COVID-19 has changed how we work, play, learn and most certainly how we think. Schools are closing, sports leagues have been canceled, many people have been asked to work from home, and the increase in the number of "Karen's" rioting.
On March 16, the Trump administration released new guidelines to slow the spread of COVID-19, including closing schools, bars, restaurants, food courts, discretionary travel, and avoiding groups of more than ten people. Despite these guidelines, COVID-19 continues to spread rapidly. As of Oct. 16, 2020, there are 39.4 million total cases of COVID-19 and over one million deaths worldwide. The hope for a vaccine to be deployed before 2020 is unlikely. According to the Center for Disease Control and Prevention (CDC) a vaccine will not be approved until 2021. Infection rates are still at an all-time high, as states have started reopening borders and relaxing social distancing guidelines. The real problem is figuring out where the virus is spreading and how to detect it before it spreads. The solution? Your wastewater.
According to an article published by the Nature Biotechnology Journal, wastewater testing can provide information about the rise and fall of COVID-19 cases in a mid-sized metropolitan region. Wastewater surveillance is a cost effective way to survey virus transmission in communities. The CDC reports that wastewater can be tested for RNA from Severe Acute Respiratory Syndrome (SARS), which is the virus that is responsible for causing COVID-19. This means that a detection of RNA material in wastewater could identify areas where the virus is already present. A study conducted by Xi He MD, from Guangzhou Eighth People’s Hospital in Guangzhou, China, discovered that viral shedding can occur two to three days before symptoms start to arise in individuals potentially infected with the virus. Meaning, SARS can be shed in the feces of individuals with symptomatic or asymptomatic infection. Wastewater surveillance can capture data on both types of infection. Sure, looking at people’s crap can raise some eyes, but it is noninvasive and inexpensive. If implemented properly, it could help those who come from disadvantaged communities where poverty and health insurance is an issue.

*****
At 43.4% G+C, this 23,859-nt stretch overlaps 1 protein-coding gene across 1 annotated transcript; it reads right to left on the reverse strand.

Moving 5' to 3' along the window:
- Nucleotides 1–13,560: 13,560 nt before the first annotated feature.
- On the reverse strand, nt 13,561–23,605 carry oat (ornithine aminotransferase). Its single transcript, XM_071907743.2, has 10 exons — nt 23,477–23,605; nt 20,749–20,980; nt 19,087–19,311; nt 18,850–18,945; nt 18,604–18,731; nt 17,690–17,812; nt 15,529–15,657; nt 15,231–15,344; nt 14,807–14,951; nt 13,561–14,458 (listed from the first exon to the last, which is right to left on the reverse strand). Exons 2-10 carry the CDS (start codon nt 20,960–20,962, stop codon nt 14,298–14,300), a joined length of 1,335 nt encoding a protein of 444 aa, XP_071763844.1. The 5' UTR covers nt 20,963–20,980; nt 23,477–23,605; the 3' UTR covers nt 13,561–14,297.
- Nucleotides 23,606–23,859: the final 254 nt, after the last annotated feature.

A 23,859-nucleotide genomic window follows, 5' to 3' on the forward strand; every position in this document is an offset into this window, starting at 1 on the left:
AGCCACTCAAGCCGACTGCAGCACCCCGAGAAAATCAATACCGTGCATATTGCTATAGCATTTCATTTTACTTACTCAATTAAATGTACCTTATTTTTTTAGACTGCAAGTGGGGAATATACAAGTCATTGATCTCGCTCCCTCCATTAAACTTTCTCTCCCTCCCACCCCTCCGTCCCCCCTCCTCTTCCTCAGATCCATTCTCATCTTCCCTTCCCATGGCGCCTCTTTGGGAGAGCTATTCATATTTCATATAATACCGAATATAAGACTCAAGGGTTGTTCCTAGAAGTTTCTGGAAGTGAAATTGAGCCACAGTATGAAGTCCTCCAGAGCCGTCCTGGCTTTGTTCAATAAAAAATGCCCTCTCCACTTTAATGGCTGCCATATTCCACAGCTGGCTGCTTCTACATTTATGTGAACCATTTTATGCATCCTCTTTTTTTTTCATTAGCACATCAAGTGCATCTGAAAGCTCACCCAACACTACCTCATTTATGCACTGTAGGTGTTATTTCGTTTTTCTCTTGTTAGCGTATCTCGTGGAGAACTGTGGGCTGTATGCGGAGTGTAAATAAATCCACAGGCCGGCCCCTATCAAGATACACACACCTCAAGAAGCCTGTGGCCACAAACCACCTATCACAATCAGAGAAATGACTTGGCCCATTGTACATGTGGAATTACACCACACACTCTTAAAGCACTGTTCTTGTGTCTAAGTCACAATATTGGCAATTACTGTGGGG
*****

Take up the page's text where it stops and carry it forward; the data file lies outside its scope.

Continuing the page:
While this method of contact tracing is relatively new, the results are promising. During the first week of classes at the University of Arizona, officials reported that the wastewater screening technique worked. A routine screening revealed the presence of COVID-19 in one of the dorms. The school tested all “311 people who live and work there and found two asymptomatic students who tested positive [and] were quickly quarantined.” Richard Carmona, a former U.S surgeon general who is now directing University of Arizona’s re-entry plan said in an interview, “You think about if we had missed it, if we had waited until they became symptomatic and they stayed in that dorm for days, or a week, or the whole incubation period, how many other people would have been infected?”
UNC Charlotte’s Bioinformatics and Genomics professor, Dr. Cynthia Gibas, is a part of the COVID-19 University research team with Rochester Institute of Technology, University of Alabama, University of Virginia, etc. Dr. Gibas stated to Spectrum News that “[Students are] still shedding virus, and so you can detect that shedding in the [sample testing we set up in 20 residence halls]. The window is estimated to be about three to five days in advance. So, you will detect those cases by a diagnostic test” and in a separate interview to the Washington Post she expresses “It is important we get in and get the samples … It is not something we do routinely. We’re kind of building this for a special occasion.”
The impact this study has made on our campus is phenomenal. Because of wastewater testing, Dr. Gibas has been able to detect potential COVID-19 cases and if there are any clusters. According to WSOC-TV, Holshouser Hall was found to be infected earlier this month. The study found traces of SARS in the wastewater of the residence hall, and this study continues to test the wastewaters of every hall on campus. If there wasn’t a way to detect this earlier, cases would have been higher than it is today and it would’ve been a mess handling quarantine for these staff members and students.
The urgency of the study is more than ever. These trial-and-error experiments could help researchers develop technologies to help the rest of society to stay safe in this pandemic while the wait for the potential vaccine is ongoing. While others may think using people’s shit to combat a virus is full of shit, I say it is worth something to trust in. For now Niners, be kind to one another, work hard, take care of yourselves, and most importantly wear a mask and follow social distancing guidelines.